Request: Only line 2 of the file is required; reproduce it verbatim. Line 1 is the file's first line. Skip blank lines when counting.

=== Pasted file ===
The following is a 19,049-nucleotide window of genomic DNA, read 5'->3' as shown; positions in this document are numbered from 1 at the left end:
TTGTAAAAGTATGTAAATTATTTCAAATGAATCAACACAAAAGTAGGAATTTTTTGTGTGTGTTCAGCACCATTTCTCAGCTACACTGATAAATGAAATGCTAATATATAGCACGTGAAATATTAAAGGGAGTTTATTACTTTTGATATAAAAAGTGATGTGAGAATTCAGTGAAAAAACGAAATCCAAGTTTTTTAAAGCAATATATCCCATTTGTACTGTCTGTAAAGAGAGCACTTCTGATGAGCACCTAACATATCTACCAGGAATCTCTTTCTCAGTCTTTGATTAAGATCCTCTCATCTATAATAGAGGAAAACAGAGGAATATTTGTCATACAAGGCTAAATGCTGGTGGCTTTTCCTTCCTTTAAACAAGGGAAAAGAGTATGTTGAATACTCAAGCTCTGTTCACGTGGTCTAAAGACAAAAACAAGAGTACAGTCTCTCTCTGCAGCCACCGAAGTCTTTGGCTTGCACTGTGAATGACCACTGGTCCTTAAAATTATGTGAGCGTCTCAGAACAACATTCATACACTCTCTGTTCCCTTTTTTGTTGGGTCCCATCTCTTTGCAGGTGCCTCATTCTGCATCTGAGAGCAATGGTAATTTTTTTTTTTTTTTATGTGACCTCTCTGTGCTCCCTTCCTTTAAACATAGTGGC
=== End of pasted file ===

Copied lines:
TTGTAAAAGTATGTAAATTATTTCAAATGAATCAACACAAAAGTAGGAATTTTTTGTGTGTGTTCAGCACCATTTCTCAGCTACACTGATAAATGAAATGCTAATATATAGCACGTGAAATATTAAAGGGAGTTTATTACTTTTGATATAAAAAGTGATGTGAGAATTCAGTGAAAAAACGAAATCCAAGTTTTTTAAAGCAATATATCCCATTTGTACTGTCTGTAAAGAGAGCACTTCTGATGAGCACCTAACATATCTACCAGGAATCTCTTTCTCAGTCTTTGATTAAGATCCTCTCATCTATAATAGAGGAAAACAGAGGAATATTTGTCATACAAGGCTAAATGCTGGTGGCTTTTCCTTCCTTTAAACAAGGGAAAAGAGTATGTTGAATACTCAAGCTCTGTTCACGTGGTCTAAAGACAAAAACAAGAGTACAGTCTCTCTCTGCAGCCACCGAAGTCTTTGGCTTGCACTGTGAATGACCACTGGTCCTTAAAATTATGTGAGCGTCTCAGAACAACATTCATACACTCTCTGTTCCCTTTTTTGTTGGGTCCCATCTCTTTGCAGGTGCCTCATTCTGCATCTGAGAGCAATGGTAATTTTTTTTTTTTTTTATGTGACCTCTCTGTGCTCCCTTCCTTTAAACATAGTGGC